My week in Nigeria and Niger left me more convinced than ever that, with support, young people can develop innovative solutions to transform Africa’s future.
It’s mind-blowing how much health has improved for the world’s poorest people over the past two decades. Malaria deaths, for example, have dropped by more than a third. Eradicating the disease has become a realistic goal.
Unfortunately, climate change threatens to slow or even reverse this progress. As temperatures go up and extreme weather events become more common, it will get harder to do things like provide bed nets, get rid of malaria-carrying mosquitoes, and offer basic health care in the world’s most vulnerable communities.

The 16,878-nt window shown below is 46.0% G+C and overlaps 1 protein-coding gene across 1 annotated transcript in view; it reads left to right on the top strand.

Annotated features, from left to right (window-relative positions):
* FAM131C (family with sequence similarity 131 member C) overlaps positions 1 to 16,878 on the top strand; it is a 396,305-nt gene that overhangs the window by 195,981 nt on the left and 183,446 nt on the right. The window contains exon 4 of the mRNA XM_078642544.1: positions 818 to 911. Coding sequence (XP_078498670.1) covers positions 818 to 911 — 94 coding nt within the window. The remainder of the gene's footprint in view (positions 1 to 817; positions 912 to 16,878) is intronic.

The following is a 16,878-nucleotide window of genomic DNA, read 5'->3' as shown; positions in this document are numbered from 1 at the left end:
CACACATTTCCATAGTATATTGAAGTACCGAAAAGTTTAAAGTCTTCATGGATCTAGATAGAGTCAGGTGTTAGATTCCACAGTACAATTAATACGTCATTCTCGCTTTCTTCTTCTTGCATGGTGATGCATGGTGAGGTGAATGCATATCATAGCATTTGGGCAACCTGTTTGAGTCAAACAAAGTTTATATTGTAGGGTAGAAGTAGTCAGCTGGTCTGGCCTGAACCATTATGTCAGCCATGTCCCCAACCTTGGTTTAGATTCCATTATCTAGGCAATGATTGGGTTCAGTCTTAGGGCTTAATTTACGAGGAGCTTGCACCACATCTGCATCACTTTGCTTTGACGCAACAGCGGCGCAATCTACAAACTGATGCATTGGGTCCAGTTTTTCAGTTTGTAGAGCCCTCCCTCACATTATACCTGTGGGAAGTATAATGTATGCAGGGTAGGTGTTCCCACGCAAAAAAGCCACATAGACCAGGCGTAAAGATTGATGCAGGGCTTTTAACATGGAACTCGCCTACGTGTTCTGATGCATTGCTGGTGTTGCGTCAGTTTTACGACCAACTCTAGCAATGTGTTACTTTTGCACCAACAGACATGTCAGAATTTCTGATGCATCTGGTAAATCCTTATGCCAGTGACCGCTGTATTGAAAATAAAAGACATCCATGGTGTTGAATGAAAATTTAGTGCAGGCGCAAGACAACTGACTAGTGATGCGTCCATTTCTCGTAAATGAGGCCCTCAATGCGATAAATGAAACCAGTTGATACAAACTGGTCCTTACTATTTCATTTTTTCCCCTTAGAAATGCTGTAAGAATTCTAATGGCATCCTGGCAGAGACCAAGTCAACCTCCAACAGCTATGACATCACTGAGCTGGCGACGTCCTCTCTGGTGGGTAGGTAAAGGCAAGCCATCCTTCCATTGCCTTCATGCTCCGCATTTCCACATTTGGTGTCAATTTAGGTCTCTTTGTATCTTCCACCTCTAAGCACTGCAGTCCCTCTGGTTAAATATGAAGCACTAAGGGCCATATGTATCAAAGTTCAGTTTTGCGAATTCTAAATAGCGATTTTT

I’m optimistic that the world can avoid a climate disaster. But that effort can’t come at the expense of continuing progress on health care including malaria efforts.
If we fight only climate change and stop working on health, then we might reduce carbon emissions but allow malaria to make a comeback. Eradication would become even harder. No one will be better off in a world with fewer carbon emissions but more illness and death.
In this video, I talk more about the connection between climate change and malaria and explain why I’m optimistic that we can solve both problems.